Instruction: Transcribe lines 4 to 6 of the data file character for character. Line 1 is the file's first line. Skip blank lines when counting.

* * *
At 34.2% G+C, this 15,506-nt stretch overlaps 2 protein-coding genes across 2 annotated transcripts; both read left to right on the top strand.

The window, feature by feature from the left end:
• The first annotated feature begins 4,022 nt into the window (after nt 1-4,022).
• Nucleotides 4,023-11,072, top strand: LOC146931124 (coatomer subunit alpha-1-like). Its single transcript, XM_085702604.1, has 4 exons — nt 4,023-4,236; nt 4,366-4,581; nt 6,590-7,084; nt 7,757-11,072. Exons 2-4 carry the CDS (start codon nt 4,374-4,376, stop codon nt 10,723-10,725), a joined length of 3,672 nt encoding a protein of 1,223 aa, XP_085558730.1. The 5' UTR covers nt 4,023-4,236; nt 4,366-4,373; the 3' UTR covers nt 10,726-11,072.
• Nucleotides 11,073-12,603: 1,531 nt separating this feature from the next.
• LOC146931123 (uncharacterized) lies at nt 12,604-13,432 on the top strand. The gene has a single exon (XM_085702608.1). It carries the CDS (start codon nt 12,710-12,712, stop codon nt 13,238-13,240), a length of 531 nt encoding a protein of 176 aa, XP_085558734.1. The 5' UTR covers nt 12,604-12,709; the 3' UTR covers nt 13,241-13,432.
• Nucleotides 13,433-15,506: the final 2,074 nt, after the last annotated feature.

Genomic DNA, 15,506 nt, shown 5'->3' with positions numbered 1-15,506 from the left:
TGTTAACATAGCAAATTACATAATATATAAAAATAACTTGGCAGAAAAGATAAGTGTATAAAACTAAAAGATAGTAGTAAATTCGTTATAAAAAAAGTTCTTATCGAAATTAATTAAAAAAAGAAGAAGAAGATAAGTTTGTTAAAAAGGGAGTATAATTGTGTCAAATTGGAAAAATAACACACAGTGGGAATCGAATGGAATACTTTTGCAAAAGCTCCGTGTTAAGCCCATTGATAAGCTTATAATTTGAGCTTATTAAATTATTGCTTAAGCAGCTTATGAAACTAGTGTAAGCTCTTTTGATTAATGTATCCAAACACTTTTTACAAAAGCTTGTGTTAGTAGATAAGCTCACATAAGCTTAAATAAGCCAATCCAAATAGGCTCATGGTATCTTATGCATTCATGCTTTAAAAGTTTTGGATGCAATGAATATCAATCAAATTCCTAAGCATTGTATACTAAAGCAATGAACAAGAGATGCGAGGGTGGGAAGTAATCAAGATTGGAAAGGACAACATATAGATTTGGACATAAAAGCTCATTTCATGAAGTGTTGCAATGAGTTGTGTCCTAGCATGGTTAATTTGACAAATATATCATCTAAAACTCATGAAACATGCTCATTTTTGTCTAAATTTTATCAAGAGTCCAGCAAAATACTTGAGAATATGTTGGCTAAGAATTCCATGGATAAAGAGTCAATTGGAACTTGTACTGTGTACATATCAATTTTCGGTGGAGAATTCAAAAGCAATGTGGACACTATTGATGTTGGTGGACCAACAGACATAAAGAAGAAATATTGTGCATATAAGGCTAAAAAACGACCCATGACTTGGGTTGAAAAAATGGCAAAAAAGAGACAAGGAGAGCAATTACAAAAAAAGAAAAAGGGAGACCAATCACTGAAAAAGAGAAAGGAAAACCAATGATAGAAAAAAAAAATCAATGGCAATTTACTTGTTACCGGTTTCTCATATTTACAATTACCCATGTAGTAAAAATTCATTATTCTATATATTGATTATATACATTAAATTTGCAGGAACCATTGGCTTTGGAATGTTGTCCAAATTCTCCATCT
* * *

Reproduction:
• Nucleotides 4,023-11,072, top strand: LOC146931124 (coatomer subunit alpha-1-like). Its single transcript, XM_085702604.1, has 4 exons — nt 4,023-4,236; nt 4,366-4,581; nt 6,590-7,084; nt 7,757-11,072. Exons 2-4 carry the CDS (start codon nt 4,374-4,376, stop codon nt 10,723-10,725), a joined length of 3,672 nt encoding a protein of 1,223 aa, XP_085558730.1. The 5' UTR covers nt 4,023-4,236; nt 4,366-4,373; the 3' UTR covers nt 10,726-11,072.
• Nucleotides 11,073-12,603: 1,531 nt separating this feature from the next.
• LOC146931123 (uncharacterized) lies at nt 12,604-13,432 on the top strand. The gene has a single exon (XM_085702608.1). It carries the CDS (start codon nt 12,710-12,712, stop codon nt 13,238-13,240), a length of 531 nt encoding a protein of 176 aa, XP_085558734.1. The 5' UTR covers nt 12,604-12,709; the 3' UTR covers nt 13,241-13,432.